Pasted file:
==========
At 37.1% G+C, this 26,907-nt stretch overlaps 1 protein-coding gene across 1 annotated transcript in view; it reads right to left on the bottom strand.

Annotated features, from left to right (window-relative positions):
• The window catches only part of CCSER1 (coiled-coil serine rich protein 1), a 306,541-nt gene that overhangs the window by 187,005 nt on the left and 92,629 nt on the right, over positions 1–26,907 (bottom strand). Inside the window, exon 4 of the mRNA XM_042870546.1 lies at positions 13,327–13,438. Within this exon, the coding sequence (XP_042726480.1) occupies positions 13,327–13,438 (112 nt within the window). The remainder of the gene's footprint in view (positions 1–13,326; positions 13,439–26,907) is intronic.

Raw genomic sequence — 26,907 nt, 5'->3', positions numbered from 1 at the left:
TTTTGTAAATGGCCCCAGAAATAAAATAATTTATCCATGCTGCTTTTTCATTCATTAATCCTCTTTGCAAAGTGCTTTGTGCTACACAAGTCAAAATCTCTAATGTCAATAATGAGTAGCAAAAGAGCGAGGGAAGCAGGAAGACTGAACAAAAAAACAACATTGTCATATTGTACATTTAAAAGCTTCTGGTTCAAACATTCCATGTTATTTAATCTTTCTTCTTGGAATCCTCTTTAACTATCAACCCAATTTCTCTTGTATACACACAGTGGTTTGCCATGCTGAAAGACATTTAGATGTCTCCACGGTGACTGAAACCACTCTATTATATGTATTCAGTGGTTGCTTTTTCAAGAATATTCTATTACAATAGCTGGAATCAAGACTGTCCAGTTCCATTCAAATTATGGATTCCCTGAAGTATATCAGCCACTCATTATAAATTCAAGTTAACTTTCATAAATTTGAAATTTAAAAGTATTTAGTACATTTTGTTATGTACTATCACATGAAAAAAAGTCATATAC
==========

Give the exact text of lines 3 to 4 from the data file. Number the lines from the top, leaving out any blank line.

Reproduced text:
• The window catches only part of CCSER1 (coiled-coil serine rich protein 1), a 306,541-nt gene that overhangs the window by 187,005 nt on the left and 92,629 nt on the right, over positions 1–26,907 (bottom strand). Inside the window, exon 4 of the mRNA XM_042870546.1 lies at positions 13,327–13,438. Within this exon, the coding sequence (XP_042726480.1) occupies positions 13,327–13,438 (112 nt within the window). The remainder of the gene's footprint in view (positions 1–13,326; positions 13,439–26,907) is intronic.

Raw genomic sequence — 26,907 nt, 5'->3', positions numbered from 1 at the left: